Jump to content


Welcome to Ultimate Subaru Message Board, my lurker friend!

Welcome to Ultimate Subaru Message Board, an unparalleled Subaru community full of the greatest Subaru gurus and modders on the planet! We offer technical information and discussion about all things Subaru, the best and most popular all wheel drive vehicles ever created.

We offer all this information for free to everyone, even lurkers like you! All we ask in return is that you sign up and give back some of what you get out - without our awesome registered users none of this would be possible! Plus, you get way more great stuff as a member! Lurk to lose, participate to WIN*!
  • Say hello and join the conversation
  • Subscribe to topics and forums to get automatic updates
  • Get your own profile and make new friends
  • Classifieds with all sorts of Subaru goodies
  • Photo hosting in our gallery
  • Meet other cool people with cool cars
Seriously, what are you waiting for? Make your life more fulfilling and join today! You and your Subaru won't regret it, we guarantee** it.

* The joy of participation and being generally awesome constitutes winning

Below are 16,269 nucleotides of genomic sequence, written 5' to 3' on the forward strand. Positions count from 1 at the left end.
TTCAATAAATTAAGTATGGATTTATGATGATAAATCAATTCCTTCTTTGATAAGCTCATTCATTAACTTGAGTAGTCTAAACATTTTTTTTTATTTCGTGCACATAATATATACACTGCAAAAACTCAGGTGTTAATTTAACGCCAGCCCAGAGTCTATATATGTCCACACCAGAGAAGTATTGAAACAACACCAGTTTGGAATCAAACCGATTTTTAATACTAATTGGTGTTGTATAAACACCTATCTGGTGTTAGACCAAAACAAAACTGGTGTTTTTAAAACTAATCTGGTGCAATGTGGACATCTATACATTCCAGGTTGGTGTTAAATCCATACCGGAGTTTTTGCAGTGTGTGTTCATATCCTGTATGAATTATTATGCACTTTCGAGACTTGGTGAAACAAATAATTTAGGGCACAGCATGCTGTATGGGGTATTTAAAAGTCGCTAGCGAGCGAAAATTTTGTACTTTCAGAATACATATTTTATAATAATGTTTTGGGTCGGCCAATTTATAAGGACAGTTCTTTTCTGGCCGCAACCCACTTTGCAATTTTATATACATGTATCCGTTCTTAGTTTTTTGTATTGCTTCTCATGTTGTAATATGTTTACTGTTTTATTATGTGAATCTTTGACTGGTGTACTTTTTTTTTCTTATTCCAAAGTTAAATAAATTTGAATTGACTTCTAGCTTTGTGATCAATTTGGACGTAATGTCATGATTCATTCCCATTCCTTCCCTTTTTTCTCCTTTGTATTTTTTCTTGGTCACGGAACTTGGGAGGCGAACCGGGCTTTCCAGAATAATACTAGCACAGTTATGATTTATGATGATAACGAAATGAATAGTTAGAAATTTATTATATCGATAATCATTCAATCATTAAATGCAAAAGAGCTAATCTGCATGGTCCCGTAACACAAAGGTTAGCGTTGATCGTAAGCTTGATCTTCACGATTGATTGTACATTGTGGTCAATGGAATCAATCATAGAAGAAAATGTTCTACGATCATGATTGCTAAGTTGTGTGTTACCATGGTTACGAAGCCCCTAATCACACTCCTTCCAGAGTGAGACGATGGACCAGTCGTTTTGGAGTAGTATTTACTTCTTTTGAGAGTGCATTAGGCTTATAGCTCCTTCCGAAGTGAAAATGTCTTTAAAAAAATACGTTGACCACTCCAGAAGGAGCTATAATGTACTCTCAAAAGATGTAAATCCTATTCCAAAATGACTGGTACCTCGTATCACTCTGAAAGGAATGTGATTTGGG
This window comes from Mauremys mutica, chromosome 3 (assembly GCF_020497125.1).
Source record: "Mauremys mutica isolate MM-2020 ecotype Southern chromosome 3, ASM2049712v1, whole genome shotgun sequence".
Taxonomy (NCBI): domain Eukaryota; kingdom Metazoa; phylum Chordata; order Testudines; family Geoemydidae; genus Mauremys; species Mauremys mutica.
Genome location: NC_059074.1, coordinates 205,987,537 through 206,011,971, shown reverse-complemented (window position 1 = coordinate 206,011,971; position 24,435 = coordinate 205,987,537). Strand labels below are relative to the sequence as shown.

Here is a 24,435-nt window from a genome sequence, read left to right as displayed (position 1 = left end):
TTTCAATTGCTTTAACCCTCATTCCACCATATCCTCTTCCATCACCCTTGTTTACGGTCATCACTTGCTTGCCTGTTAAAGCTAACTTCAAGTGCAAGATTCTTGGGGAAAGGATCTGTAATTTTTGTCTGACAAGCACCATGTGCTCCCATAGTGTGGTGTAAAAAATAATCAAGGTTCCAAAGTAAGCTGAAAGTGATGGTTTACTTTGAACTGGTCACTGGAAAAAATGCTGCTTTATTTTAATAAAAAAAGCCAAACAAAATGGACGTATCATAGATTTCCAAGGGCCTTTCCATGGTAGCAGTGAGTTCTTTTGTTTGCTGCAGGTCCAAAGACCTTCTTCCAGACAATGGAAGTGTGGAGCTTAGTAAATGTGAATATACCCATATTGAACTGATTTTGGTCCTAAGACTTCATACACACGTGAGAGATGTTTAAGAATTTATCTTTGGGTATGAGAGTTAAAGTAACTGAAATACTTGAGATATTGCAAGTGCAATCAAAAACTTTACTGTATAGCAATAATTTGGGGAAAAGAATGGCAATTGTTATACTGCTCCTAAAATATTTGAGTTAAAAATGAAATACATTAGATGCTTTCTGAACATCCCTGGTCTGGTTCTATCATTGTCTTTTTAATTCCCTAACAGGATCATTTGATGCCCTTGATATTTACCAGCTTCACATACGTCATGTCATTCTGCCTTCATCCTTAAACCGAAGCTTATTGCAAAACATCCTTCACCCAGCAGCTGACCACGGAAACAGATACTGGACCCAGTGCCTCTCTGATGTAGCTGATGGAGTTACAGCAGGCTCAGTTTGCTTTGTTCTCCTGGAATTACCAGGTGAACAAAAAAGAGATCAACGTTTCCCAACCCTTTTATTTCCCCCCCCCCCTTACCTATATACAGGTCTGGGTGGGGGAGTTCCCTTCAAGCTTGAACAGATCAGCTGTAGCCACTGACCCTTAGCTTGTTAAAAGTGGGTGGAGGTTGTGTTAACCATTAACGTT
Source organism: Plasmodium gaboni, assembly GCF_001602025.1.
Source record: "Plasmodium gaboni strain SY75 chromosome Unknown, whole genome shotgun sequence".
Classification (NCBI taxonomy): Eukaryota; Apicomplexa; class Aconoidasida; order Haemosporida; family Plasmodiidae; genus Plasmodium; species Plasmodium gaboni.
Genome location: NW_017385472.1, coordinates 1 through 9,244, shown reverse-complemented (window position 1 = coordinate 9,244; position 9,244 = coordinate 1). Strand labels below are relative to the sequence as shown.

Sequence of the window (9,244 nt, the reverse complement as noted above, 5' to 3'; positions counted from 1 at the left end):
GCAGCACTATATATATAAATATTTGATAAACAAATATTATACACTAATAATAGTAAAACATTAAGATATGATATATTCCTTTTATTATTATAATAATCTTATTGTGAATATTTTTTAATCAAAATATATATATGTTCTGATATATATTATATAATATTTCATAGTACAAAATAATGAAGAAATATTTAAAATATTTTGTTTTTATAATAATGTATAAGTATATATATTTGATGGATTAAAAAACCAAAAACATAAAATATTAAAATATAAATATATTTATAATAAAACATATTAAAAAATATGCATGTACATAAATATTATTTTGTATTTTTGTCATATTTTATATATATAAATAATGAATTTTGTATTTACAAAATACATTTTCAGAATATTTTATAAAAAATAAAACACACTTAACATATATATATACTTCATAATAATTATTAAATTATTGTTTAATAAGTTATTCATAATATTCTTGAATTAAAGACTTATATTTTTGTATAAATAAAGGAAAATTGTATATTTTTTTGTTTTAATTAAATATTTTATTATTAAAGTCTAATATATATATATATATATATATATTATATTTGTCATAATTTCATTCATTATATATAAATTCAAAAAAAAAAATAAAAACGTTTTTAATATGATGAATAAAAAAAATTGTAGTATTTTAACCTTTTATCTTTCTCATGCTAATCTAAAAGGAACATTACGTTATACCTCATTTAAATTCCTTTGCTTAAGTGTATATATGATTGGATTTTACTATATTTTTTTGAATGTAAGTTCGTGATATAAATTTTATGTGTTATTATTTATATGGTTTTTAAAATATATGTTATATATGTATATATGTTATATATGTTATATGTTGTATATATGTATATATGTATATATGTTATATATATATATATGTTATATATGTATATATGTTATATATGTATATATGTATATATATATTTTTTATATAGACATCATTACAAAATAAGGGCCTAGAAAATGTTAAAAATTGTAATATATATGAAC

** Not an actual guarantee, but seriously, you probably won't regret it!

Serving the Subaru Community since May 18th, 1998!

Guest Message by DevFuse
 

Photo
- - - - -

How easy to replace alt/water pump/ac belts on 95 Legacy?


  • Please log in to reply
6 replies to this topic

#1 reeze

reeze

    USMB Regular

  • Members
  • PipPipPip
  • 90 posts
  • Brewster, NY USA

Posted 26 July 2005 - 09:20 PM

Both belts on my 95 Legacy FWD look pretty cracked. A local shop wants $100 for parts & labor.

Back when I was doing all my own work (as in, when I had my NEW 1974 Subaru GL wagon :)), replacing a belt was a no-brainer. Now, I see a tensioner on one of the belts--and the other belt must have some way of loosening the tension but I don't see it, it's probably under the metal shield that covers the top.

I don't have a service manual or torque wrench--just a metric socket set and some wrenches. My wife is driving this car from NY to Maine in two days and I want it to have new belts. Is this a piece-of-cake job I can figure out just by looking at things, or are there any issues I need to keep in mind? Actually I don't remember replacing a belt that uses a tensioner, so I'd be feeling (no pun intended!) my way through this--though it seems pretty straightforward. TIA for any advice!